Goldman Sachs and Morgan Stanley will pay a combined $557 million to settle federal complaints that they wrongfully foreclosed on homeowners who should have been allowed to stay in their homes. The agreements, announced on January 17th with the Federal Reserve, were similar to the settlements with the ten major banks and mortgage lenders mentioned above. In this settlement, Goldman will pay $330 million and Morgan Stanley will pay $227 million. The settlements could compensate hundreds of thousands of Americans whose homes were seized because of abuses such as “robo-signing.” The agreement will also help eliminate huge potential liabilities for the banks.
Several consumer advocates believe the regulators settled for too low a price by letting banks avoid full responsibility for foreclosures that victimized families. Under the settlement, Goldman and Morgan Stanley will pay a combined $232 million in cash compensation to homeowners to end an independent review of loan files required under a 2011 action by the Fed and the Office of the Comptroller of the Currency. The remaining $325 million will be used to reduce mortgage balances and to forgive outstanding principal on home sales that generated less than borrowers owed on their mortgages.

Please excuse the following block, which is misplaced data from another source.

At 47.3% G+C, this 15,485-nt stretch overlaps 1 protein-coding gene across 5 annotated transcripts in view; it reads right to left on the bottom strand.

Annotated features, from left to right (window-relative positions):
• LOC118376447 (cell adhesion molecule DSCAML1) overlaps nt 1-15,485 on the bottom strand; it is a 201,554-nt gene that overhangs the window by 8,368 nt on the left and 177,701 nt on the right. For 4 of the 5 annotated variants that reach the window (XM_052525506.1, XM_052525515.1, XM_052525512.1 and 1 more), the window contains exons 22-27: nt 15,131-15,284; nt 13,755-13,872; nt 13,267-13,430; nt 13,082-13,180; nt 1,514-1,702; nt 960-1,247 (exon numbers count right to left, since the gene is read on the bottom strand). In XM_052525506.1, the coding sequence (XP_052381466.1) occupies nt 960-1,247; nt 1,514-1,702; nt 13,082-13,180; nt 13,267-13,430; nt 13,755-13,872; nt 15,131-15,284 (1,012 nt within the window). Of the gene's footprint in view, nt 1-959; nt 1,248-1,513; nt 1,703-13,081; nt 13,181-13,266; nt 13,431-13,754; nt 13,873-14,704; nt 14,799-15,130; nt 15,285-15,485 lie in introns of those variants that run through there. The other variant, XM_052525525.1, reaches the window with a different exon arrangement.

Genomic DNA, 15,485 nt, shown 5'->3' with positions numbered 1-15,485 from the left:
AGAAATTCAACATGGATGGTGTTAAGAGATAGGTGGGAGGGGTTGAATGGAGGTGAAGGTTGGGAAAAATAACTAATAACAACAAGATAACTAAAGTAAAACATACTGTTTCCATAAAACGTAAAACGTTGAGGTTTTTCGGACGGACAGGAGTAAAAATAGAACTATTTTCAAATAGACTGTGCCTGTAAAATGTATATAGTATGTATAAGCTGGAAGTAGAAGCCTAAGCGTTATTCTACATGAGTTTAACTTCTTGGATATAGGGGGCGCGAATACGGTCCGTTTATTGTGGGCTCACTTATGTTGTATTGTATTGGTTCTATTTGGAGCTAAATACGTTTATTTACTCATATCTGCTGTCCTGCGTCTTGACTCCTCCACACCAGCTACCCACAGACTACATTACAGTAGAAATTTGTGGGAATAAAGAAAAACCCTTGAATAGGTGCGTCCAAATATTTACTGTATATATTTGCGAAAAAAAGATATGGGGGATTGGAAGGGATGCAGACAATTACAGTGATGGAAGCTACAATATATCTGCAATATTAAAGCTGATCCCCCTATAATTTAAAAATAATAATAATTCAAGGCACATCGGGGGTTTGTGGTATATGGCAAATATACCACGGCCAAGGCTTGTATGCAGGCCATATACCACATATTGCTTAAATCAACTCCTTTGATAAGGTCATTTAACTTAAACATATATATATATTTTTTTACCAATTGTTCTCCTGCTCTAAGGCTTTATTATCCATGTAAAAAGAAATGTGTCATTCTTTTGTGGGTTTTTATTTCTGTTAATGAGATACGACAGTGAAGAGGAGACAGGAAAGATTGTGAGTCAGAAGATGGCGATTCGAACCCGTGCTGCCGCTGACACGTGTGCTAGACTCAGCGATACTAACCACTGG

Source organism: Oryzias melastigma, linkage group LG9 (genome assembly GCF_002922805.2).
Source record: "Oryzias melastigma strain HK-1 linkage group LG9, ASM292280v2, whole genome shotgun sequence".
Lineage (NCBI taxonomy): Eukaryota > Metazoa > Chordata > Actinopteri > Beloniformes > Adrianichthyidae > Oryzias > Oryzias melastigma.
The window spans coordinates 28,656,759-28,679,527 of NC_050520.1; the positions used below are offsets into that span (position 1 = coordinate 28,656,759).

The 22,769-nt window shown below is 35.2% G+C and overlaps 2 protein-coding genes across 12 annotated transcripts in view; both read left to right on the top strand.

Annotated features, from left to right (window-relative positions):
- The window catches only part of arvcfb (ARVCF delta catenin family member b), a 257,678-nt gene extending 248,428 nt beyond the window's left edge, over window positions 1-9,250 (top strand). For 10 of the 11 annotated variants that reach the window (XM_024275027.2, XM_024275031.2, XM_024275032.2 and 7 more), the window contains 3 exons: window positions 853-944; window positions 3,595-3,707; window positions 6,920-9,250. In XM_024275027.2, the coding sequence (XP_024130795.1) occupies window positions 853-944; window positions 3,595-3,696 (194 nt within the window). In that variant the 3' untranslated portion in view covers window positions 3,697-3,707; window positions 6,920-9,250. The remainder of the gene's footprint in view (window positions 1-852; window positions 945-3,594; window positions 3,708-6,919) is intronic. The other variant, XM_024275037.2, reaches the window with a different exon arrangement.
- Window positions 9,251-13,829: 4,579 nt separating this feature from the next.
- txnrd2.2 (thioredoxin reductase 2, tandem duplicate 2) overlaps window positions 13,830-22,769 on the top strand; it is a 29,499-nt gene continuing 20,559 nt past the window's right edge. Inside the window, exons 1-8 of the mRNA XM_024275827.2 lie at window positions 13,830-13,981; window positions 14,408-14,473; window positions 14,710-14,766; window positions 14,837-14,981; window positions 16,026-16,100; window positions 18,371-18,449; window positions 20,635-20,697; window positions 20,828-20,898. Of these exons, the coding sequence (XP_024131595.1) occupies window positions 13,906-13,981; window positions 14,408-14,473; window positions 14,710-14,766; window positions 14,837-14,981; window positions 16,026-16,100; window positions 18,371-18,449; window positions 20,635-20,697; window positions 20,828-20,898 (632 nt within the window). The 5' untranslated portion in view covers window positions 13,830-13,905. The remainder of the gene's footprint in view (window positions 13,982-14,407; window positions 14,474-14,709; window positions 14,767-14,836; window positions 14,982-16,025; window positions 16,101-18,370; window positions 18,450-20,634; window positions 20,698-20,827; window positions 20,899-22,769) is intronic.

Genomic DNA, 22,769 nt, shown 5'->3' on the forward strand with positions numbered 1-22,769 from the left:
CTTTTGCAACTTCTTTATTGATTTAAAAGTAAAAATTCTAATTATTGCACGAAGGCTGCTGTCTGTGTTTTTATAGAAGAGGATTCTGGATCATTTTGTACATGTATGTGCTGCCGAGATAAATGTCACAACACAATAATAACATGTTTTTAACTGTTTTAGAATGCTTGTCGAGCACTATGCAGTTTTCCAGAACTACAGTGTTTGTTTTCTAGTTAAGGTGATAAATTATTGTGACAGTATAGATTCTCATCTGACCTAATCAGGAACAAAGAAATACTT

About 220,000 people whose homes were in foreclosure in 2009 and 2010 are eligible for payments under the settlement with the two banks, according to the Fed. The payments could range from hundreds of dollars up to $125,000, depending on the type of error. The structure of the settlement is nearly identical to the $8.5 billion settlement by the ten banks mentioned above. Those banks are paying about $3.3 billion to 3.8 million homeowners to end the review of foreclosures. The rest — $5.2 billion — is going toward mortgage modifications and principal forgiveness.
Two other banks were subject to the 2011 independent reviews. HSBC and Ally Financial have been in discussions with regulators on similar settlements, but have not yet reached agreements. Banks and consumer advocates had complained that the loan-by-loan reviews required under the 2011 order were time-consuming and costly and didn’t reach many homeowners. Banks were paying large amounts to consultants to review the files. Some questioned the independence of those consultants, who often ruled against homeowners.
The settlements don’t close the book on the housing crisis, which brought more than 4 million foreclosures. Only borrowers who were in foreclosure in 2009 and 2010 are covered in the settlement. Resolving millions of claims involving multiple banks and mortgage companies is complicated and time-consuming. The settlements announced last month are separate from a $25 billion settlement agreed to last February with five major banks by the federal government and 49 states. Those banks are Ally, Bank of America, Citigroup, JPMorgan and Wells Fargo.
Source: Atlanta Journal Constitution
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